Fortunately, you can realize many of the business benefits of the public cloud in your own data centers. Elimination of silos, data that’s globally accessible, and pay-as-you-grow pricing models are all possible on-premises, behind your firewall. The “hybrid cloud” approach is not simply having some apps running in your data center and other apps running in Amazon or Google. Workflows do not have to wholly reside within either private or public infrastructure – a single workflow can take advantage of both. True hybrid cloud is when public and private resources can be utilized whenever it’s best for the application or process.

Here are four key steps to accelerate your journey to the cloud:

Step 1: Go Cloud-Native

Storage is the primary inhibitor preventing movement towards the public cloud and cloud architectures in general. Data is siloed – stuck in separate repositories – and locked down by specific access methods required by specific applications. This makes it impossible, or at least extremely expensive, to effectively manage, protect, share, or analyze data.

“Classic” applications use older protocols to access data, while newer cloud-native applications use unique interfaces. Converting everything to cloud-native format will save much time, money, and headache in the long run. This does not have to be a massive project; you can start small and progress over time to phase out last generation’s technology.

Figure 2: Start on your journey to the cloud by leveraging cloud-native storage on-premises.

Once you’re cloud-native, not only is your data ready to take advantage of public cloud resources, but you immediately start seeing benefits in your own environment.

Step 2: Go According to Policy

On-premises data on cloud-native storage can be easily replicated to the public cloud in a format all your applications and users can work with. But remember, we’re talking about hundreds of terabytes or more, with each data set having different value and usability.

Data management policies in the form of rules help decide where data should be placed based on the applications and users that need it – parts of your workflow behind your firewall and other parts in the public cloud. For example, you may be working with hundreds of terabytes of video, but would like to take advantage of the massive, on-demand processing resources in Google Cloud Platform for transcoding jobs instead of local hardware. Set a policy in your cloud storage software to replicate that on-prem video to the public cloud, then let Google do all the work, and set a policy that says move the transcoded assets back down when complete for the next step in the flow.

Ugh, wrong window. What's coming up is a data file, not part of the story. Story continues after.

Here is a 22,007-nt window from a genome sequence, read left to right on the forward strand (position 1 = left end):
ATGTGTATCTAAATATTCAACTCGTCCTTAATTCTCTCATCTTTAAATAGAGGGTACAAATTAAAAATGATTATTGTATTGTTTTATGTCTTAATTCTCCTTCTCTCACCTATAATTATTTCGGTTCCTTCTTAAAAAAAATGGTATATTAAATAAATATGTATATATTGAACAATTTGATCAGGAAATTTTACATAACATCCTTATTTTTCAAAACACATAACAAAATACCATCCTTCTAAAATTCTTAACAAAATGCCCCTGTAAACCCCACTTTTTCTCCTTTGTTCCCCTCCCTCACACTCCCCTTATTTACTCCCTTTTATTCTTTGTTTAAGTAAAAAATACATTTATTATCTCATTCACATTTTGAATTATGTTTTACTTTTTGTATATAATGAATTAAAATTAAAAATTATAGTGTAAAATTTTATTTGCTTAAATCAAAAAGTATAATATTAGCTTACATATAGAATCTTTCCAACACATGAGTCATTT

Don’t worry – the cloud data management software “views” the entire infrastructure as a single pool, universally accessible, regardless of the kind of storage or location.

(Next page: Steps 3-4)

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Students list the top 5 benefits of a campus app

A new survey reveals that while 38 percent of students are somewhat or very worried they will not graduate on time, students also say their campus app helps them stay on top of their academic responsibilities.

The 2017 Student Life and Technology survey comes from DubLabs, a provider of personalized campus mobile applications focused on the student experience.

The survey aims to understand today’s postsecondary student experience and it reveals potential barriers to graduation and how students are leveraging campus resources to stay on track.

When asked what barriers might prevent them from graduating, students cited:
● Challenging curriculum (35 percent)
● Financial issues (27 percent)
● Additional responsibilities including work and family (18 percent)
● Lack of support/guidance from administration/faculty (8 percent)

(Next page: Research indicates technology can help support student success–how?)

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University leads the way with new $10m Refugee Education Initiative

Southern New Hampshire University (SNHU) has launched a major initiative to bring university degrees to refugees in the U.S. and around the world.

Over the last decade, the refugee crisis has dramatically accelerated with 65.3 million displaced worldwide, and globally, less than one percent of refugees have access to higher education. This will be the first large-scale initiative to bring American accredited university degrees to the most marginalized population in the world with a goal of educating 50,000 refugees in 20 locations by 2022.

Phase one of the initiative, a $10-million-dollar effort to bring SNHU’s online, competency-based bachelor’s and associate degrees to refugees and others affected by displacement, was made possible by a group of anonymous donors.

“The refugee crisis will require concerted social, legal, and political action, but education holds the key to an alternative future of possibility,” said Paul LeBlanc, president, SNHU. “At SNHU, we believe education is a fundamental human right, that’s why we want to bring our degrees to some of the most underserved populations in the world.”

SNHU has piloted its work with refugees in Rwanda, nearly 7,000 miles away from its Manchester, New Hampshire, campus. The program is offered at two sites in Rwanda, one in the Kiziba Refugee Camp where all students are refugee learners, and one in the capital city Kigali, where a substantial number of students are refugees.